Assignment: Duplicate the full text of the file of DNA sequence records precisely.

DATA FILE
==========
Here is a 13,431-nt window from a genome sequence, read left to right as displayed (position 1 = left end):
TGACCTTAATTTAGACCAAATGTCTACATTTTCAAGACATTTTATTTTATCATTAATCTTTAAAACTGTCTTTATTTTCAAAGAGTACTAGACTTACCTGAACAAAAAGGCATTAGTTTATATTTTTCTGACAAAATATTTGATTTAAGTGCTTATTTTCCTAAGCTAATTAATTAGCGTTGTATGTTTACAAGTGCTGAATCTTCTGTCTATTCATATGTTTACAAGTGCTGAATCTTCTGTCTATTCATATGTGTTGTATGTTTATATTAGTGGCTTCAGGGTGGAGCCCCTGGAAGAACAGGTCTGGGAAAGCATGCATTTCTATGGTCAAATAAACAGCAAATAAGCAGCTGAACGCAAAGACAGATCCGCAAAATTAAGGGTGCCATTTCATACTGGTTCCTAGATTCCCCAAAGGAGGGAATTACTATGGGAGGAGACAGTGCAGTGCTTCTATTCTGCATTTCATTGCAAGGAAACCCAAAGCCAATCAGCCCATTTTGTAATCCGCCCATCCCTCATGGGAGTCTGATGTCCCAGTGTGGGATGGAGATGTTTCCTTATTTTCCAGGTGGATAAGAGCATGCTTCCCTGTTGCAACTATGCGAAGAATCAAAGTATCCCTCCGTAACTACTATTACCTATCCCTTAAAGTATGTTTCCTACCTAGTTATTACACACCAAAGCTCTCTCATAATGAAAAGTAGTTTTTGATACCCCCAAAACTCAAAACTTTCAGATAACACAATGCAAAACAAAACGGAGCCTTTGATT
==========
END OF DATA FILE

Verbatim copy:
Here is a 13,431-nt window from a genome sequence, read left to right as displayed (position 1 = left end):
TGACCTTAATTTAGACCAAATGTCTACATTTTCAAGACATTTTATTTTATCATTAATCTTTAAAACTGTCTTTATTTTCAAAGAGTACTAGACTTACCTGAACAAAAAGGCATTAGTTTATATTTTTCTGACAAAATATTTGATTTAAGTGCTTATTTTCCTAAGCTAATTAATTAGCGTTGTATGTTTACAAGTGCTGAATCTTCTGTCTATTCATATGTTTACAAGTGCTGAATCTTCTGTCTATTCATATGTGTTGTATGTTTATATTAGTGGCTTCAGGGTGGAGCCCCTGGAAGAACAGGTCTGGGAAAGCATGCATTTCTATGGTCAAATAAACAGCAAATAAGCAGCTGAACGCAAAGACAGATCCGCAAAATTAAGGGTGCCATTTCATACTGGTTCCTAGATTCCCCAAAGGAGGGAATTACTATGGGAGGAGACAGTGCAGTGCTTCTATTCTGCATTTCATTGCAAGGAAACCCAAAGCCAATCAGCCCATTTTGTAATCCGCCCATCCCTCATGGGAGTCTGATGTCCCAGTGTGGGATGGAGATGTTTCCTTATTTTCCAGGTGGATAAGAGCATGCTTCCCTGTTGCAACTATGCGAAGAATCAAAGTATCCCTCCGTAACTACTATTACCTATCCCTTAAAGTATGTTTCCTACCTAGTTATTACACACCAAAGCTCTCTCATAATGAAAAGTAGTTTTTGATACCCCCAAAACTCAAAACTTTCAGATAACACAATGCAAAACAAAACGGAGCCTTTGATT